Who is the vaccine not recommended for?
People with a history of a severe allergic reaction to any component of the vaccine should not take it.
The vaccine is not recommended for persons younger than 18 years of age pending the results of further studies.
What’s the recommended dosage?
The recommended dosage is two doses given intramuscularly (0.5ml each) with an interval of 8 to 12 weeks.
Additional research is needed to understand longer-term potential protection after a single dose.
Is it safe?
Two versions of the vaccine – produced by AstraZeneca-SKBio (Republic of Korea) and the Serum Institute of India – have been listed for emergency use by WHO. When the vaccine underwent SAGE consideration, it had undergone review by the European Medicines Agency (EMA).
The EMA has thoroughly assessed the data on the quality, safety and efficacy of the vaccine and has recommended granting a conditional marketing authorisation for people aged 18 and above.
The Global Advisory Committee on Vaccine Safety, a group of experts that provides independent and authoritative guidance to the WHO on the topic of safe vaccine use, receives and assesses reports of suspected safety events of potentially international impact.
How efficacious is the vaccine?
The AZD1222 vaccine against COVID-19 has an efficacy of 63.09% against symptomatic SARS-CoV-2 infection.
Longer dose intervals within the 8 to 12 weeks range are associated with greater vaccine efficacy.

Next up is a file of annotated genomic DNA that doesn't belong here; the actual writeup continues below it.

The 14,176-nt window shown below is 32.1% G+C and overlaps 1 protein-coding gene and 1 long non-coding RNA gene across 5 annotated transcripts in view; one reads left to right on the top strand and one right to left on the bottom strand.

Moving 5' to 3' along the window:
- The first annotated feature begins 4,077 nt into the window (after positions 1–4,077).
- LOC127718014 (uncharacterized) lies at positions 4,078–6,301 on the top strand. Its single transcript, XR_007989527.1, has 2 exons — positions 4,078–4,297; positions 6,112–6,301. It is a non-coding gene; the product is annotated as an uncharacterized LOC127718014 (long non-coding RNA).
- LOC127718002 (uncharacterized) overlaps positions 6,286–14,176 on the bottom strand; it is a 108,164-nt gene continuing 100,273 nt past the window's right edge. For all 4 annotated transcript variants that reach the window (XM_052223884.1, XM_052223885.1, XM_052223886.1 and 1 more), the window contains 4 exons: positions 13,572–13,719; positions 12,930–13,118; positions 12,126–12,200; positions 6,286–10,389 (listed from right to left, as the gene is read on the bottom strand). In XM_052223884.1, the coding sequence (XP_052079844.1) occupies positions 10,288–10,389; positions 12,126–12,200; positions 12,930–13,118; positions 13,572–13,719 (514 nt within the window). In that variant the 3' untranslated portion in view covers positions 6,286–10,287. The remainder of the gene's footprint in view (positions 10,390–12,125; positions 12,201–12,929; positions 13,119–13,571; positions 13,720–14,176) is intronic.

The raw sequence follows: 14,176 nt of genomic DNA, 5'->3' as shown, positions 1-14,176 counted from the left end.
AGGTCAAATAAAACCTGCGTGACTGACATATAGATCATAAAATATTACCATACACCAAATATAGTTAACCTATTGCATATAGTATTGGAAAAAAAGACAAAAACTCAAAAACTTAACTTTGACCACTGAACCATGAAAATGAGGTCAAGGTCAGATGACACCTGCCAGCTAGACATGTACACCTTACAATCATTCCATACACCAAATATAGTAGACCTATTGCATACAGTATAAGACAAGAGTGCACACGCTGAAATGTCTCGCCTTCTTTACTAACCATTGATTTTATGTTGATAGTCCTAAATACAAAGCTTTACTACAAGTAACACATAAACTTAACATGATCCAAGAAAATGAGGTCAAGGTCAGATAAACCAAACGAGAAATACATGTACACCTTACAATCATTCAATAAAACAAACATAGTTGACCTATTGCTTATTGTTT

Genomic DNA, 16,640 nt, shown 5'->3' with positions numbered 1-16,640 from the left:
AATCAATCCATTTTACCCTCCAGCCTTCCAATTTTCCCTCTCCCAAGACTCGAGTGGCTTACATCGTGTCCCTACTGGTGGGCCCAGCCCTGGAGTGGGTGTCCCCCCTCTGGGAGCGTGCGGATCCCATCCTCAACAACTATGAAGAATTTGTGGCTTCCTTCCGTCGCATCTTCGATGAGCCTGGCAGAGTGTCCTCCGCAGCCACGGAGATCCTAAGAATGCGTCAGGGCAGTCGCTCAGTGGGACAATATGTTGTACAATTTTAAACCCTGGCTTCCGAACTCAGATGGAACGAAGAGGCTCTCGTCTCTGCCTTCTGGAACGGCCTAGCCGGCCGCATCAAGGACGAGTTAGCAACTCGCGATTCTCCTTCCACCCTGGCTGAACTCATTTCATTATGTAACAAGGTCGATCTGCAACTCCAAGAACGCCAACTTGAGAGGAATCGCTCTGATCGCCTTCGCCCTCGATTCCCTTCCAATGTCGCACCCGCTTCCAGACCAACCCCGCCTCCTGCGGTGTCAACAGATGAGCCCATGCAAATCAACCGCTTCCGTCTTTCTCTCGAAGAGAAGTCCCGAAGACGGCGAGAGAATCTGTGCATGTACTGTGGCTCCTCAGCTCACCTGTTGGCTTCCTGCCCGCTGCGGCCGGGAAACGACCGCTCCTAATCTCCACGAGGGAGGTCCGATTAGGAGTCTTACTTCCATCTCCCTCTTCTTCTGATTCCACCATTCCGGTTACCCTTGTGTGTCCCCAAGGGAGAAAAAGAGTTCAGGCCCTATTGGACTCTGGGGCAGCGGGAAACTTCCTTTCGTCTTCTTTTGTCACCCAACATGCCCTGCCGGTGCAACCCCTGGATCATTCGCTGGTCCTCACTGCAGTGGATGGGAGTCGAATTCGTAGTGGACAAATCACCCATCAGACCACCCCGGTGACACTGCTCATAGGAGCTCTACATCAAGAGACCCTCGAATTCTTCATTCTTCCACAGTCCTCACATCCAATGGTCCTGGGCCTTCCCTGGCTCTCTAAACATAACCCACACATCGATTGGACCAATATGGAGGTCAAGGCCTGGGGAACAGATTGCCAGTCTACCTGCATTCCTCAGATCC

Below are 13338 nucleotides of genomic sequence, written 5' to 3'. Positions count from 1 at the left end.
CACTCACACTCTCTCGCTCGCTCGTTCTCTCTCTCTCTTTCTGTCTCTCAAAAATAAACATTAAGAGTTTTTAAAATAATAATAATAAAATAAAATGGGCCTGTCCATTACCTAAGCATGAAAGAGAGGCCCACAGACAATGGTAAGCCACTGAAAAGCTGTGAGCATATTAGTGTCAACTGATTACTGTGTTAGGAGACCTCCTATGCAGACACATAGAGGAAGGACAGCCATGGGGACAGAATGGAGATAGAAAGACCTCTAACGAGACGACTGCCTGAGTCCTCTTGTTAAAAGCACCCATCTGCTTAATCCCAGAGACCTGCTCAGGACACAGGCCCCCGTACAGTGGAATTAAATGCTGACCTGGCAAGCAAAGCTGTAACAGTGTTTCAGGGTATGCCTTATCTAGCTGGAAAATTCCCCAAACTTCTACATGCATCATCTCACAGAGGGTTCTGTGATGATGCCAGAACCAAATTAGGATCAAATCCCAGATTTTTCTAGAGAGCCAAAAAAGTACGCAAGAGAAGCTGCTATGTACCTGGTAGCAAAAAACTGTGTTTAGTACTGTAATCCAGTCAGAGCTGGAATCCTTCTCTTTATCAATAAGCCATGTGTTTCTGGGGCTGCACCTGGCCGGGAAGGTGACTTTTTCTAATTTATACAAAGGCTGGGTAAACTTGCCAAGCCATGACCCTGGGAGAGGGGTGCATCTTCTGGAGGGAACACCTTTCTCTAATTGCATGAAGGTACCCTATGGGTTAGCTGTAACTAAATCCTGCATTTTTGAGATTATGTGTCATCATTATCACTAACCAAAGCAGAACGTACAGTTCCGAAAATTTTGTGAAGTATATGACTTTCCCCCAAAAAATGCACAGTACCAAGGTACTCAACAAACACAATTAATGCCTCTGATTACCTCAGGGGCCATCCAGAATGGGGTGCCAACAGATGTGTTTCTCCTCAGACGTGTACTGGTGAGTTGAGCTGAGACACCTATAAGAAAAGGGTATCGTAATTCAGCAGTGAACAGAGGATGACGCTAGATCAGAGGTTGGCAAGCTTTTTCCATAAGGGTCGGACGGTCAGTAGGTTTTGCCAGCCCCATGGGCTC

Does it work against new variants?
SAGE has reviewed all available data on the performance of the vaccine in the settings of variants of concern. SAGE currently recommends the use of AZD1222 vaccine according to the WHO Prioritization Roadmap, even if virus variants are present in a country. Countries should assess the risks and benefits taking into consideration their epidemiological situation.
Preliminary findings highlight the urgent need for a coordinated approach for surveillance and evaluation of variants and their potential impact on vaccine effectiveness. As new data become available, WHO will update recommendations accordingly.
Does it prevent infection and transmission?
No substantive data are available related to impact of AZD1222 on transmission or viral shedding.
In the meantime, we must maintain and strengthen public health measures that work: masking, physical distancing, handwashing, respiratory and cough hygiene, avoiding crowds, and ensuring good ventilation.